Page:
Gov. Newsom Green Lights PG&E’s “License To Burn”
Shortly after my column appeared last week on PG&E’s 5-year probation coming to an end, I received an email report from Pete Woiwode, of Reclaim Our Power, a grass roots organization that is working to restructure California’s energy system so that it can actually better serve ratepayers, something that the California Public Utilities Commission has failed to do for the past three decades.
Here’s Woiwode’s report, it’s very informative and I thank him for sending it my way.
On Jan. 31, Governor Gavin Newsom’s administration issued utility giant PG&E’s “safety certificate,” which fire survivors and advocates are calling a “license to burn.” Granting the safety certificate means PG&E customers, including PG&E fire survivors, are on the hook to bail out the utility financially if it causes further wildfires. Today wildfire survivors, energy experts and environmental justice leaders publicly urged the governor to deny PG&E’s request for the “license to burn,” but learned during their press event from journalists that the Governor had granted the certificate hours before.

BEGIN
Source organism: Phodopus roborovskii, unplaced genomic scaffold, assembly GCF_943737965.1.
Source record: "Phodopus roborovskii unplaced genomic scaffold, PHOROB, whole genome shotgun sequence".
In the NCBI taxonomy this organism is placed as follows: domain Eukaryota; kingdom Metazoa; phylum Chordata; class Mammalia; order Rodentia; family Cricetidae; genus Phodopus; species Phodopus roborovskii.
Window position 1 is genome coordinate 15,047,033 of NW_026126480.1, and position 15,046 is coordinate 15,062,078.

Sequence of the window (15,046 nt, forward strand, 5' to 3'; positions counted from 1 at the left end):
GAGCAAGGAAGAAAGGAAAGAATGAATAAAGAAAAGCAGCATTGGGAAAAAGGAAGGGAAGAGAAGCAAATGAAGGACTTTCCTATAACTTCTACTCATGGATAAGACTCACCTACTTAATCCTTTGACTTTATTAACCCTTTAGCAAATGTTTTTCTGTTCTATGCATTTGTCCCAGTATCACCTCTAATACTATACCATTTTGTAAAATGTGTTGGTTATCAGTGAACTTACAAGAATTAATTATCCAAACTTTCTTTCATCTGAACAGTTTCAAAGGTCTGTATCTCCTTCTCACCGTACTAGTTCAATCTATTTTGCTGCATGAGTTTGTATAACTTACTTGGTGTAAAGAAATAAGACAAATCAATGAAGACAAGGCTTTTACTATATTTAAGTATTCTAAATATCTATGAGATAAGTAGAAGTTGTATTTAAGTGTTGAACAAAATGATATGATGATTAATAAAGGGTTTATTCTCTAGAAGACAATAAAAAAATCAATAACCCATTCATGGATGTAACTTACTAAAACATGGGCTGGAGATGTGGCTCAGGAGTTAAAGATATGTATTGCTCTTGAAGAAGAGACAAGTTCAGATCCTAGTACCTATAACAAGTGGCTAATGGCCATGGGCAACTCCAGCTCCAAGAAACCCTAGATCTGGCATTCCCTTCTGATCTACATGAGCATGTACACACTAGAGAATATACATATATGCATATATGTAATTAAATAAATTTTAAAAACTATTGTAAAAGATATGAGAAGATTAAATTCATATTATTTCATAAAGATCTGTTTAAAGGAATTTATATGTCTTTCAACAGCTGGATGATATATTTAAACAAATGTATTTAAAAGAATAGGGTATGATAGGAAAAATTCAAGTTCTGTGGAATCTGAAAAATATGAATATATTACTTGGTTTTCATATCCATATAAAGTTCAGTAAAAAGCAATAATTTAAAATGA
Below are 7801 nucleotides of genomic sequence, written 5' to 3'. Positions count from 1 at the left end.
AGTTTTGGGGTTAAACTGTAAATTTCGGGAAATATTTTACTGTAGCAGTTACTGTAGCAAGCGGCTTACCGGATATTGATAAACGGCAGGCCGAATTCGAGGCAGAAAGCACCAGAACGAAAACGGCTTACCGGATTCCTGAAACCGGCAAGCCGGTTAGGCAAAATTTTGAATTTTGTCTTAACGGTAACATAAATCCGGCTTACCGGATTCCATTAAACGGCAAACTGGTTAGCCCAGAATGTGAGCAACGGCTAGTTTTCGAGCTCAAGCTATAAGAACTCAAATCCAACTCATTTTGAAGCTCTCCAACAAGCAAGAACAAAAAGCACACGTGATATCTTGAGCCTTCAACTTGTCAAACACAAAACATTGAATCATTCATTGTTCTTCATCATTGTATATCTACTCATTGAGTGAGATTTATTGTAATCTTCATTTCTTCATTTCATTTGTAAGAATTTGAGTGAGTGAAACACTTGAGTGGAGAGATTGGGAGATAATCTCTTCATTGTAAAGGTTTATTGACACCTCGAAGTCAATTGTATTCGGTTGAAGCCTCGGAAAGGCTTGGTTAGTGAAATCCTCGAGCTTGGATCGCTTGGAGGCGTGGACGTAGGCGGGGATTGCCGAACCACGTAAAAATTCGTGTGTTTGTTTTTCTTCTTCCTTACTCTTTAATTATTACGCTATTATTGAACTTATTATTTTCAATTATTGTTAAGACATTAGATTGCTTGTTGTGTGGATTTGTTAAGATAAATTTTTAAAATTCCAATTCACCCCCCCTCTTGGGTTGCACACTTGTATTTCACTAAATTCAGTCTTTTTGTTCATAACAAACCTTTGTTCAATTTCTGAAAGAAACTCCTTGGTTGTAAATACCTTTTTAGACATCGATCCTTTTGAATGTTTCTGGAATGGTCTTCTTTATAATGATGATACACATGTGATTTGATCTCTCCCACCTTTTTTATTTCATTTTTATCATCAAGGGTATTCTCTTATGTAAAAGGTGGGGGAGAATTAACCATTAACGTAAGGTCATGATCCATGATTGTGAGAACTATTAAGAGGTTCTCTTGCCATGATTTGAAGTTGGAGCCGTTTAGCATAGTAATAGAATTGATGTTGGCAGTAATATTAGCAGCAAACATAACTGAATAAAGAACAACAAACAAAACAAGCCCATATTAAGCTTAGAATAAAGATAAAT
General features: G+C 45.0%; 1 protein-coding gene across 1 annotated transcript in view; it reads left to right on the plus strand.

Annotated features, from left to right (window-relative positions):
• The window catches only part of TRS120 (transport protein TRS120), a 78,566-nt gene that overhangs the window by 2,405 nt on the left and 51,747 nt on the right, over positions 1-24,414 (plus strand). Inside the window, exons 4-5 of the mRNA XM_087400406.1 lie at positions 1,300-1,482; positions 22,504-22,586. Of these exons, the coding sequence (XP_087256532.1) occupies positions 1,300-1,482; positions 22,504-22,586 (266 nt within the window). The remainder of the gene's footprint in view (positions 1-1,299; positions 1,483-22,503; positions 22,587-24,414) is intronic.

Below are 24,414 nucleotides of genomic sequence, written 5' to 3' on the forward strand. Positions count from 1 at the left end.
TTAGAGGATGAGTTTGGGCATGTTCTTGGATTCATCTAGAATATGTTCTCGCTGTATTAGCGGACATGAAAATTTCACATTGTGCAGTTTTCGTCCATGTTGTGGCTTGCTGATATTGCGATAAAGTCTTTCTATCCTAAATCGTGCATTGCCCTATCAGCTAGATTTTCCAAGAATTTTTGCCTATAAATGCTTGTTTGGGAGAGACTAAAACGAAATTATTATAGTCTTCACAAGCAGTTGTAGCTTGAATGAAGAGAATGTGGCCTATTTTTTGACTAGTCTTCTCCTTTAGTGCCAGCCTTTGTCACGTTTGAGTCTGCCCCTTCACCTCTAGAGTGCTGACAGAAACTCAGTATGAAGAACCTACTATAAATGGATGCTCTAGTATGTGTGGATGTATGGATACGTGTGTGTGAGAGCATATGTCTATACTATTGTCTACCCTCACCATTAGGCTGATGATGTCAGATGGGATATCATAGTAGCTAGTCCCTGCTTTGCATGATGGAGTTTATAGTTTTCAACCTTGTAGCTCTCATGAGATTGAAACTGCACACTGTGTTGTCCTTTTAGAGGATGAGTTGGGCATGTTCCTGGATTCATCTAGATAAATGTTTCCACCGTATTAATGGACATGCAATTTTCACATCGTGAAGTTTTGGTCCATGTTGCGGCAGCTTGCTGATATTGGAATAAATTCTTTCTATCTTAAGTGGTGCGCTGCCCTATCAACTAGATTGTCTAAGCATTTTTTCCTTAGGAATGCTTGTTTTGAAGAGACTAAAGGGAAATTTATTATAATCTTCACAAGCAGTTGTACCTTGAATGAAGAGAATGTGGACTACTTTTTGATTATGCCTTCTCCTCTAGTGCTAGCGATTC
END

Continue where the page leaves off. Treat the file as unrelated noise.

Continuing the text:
“It’s no coincidence that hours before we were going public with our demands, days before meeting with the people who have been terrorized by PG&E, the Newsom administration quietly handed a License to Burn back to the most murderous corporation in history,” said Mari Rose Taruc, coordinator of the Reclaim Our Power Utility Justice Campaign. “This process has been opaque from the beginning, and Newsom’s decision today continues the legacy of protecting shareholder profits while our communities pay the price.”
“We’ve demanded transparency and leadership for years- and today was the opposite.” Taruc continued “He still has the chance to intervene in PG&E’s deadly ways. Today’s decision was a staggering failure by the Newsom administration - but these failures have deadly consequences. The people of California can’t afford any more.”